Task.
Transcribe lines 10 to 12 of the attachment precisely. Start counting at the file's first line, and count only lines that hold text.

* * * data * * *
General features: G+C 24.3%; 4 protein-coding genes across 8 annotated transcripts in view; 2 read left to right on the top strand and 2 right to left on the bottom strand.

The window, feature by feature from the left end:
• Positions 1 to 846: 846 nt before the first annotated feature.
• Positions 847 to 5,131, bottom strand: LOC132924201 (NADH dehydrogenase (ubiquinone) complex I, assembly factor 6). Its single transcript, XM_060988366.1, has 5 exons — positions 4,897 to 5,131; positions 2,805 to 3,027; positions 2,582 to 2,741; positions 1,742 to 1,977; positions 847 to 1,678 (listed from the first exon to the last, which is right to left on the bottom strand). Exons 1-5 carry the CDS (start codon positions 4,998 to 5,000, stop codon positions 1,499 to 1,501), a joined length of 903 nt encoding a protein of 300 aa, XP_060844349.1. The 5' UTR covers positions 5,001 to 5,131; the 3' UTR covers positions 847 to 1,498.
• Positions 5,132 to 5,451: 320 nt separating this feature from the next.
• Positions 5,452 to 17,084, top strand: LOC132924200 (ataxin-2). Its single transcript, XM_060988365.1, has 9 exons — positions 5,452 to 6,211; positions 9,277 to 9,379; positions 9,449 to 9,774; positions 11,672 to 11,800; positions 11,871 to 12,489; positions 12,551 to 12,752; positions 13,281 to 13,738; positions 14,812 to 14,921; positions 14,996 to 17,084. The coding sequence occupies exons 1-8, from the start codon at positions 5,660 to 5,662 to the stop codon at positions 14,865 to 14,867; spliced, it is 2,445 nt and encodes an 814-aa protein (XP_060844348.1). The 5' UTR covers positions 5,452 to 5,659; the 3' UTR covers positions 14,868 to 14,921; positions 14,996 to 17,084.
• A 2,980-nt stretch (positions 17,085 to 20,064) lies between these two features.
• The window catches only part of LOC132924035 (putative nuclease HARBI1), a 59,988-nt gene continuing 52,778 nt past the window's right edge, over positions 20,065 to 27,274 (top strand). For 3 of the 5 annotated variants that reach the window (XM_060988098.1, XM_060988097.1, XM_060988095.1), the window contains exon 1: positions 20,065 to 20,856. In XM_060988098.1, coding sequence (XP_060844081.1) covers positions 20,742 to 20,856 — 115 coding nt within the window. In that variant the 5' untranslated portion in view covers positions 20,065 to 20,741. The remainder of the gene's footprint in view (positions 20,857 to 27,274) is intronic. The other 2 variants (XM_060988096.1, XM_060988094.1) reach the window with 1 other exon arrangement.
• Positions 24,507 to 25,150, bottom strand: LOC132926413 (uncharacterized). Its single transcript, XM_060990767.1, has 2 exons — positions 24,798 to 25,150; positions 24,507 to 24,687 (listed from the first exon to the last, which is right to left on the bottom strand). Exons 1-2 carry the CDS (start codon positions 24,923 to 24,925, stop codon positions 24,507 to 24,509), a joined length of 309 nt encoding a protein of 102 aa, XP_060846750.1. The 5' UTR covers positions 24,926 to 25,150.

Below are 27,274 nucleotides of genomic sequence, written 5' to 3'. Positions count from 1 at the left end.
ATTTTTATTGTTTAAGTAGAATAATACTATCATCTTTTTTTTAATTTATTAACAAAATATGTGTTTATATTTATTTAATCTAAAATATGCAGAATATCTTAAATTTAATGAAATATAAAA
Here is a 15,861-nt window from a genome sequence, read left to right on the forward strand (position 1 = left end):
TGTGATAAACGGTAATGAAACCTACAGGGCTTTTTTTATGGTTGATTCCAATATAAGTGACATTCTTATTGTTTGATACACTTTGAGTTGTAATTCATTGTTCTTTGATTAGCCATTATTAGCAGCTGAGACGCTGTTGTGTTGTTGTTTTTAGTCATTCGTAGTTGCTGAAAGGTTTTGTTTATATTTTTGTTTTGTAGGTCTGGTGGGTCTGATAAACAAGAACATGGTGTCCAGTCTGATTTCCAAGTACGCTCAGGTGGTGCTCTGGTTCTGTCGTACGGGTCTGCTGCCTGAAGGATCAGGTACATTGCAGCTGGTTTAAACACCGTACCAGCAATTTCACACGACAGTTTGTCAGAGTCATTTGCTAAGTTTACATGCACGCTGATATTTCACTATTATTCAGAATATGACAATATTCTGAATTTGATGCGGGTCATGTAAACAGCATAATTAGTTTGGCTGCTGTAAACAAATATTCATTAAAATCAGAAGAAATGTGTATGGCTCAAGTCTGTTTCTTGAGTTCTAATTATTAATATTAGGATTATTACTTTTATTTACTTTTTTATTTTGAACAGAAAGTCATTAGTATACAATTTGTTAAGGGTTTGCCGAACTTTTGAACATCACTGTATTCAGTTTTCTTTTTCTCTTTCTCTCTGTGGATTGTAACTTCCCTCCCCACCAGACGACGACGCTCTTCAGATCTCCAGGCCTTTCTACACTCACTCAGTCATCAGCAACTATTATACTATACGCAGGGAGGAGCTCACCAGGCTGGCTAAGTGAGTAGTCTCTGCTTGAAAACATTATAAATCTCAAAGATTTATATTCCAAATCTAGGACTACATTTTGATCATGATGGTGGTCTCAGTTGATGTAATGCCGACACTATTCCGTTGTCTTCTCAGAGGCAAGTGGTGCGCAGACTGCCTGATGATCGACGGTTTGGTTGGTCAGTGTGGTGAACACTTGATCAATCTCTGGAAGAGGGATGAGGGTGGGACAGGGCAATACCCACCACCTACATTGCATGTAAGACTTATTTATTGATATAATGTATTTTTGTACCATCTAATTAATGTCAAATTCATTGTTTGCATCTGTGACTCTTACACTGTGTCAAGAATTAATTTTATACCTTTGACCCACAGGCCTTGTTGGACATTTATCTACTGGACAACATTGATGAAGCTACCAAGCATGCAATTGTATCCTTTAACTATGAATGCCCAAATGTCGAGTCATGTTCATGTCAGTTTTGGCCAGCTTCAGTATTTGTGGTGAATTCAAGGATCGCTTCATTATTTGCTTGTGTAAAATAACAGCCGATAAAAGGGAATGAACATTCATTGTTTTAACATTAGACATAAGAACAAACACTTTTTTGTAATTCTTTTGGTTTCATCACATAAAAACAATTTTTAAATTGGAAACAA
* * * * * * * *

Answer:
Below are 27,274 nucleotides of genomic sequence, written 5' to 3'. Positions count from 1 at the left end.
ATTTTTATTGTTTAAGTAGAATAATACTATCATCTTTTTTTTAATTTATTAACAAAATATGTGTTTATATTTATTTAATCTAAAATATGCAGAATATCTTAAATTTAATGAAATATAAAA
Here is a 15,861-nt window from a genome sequence, read left to right on the forward strand (position 1 = left end):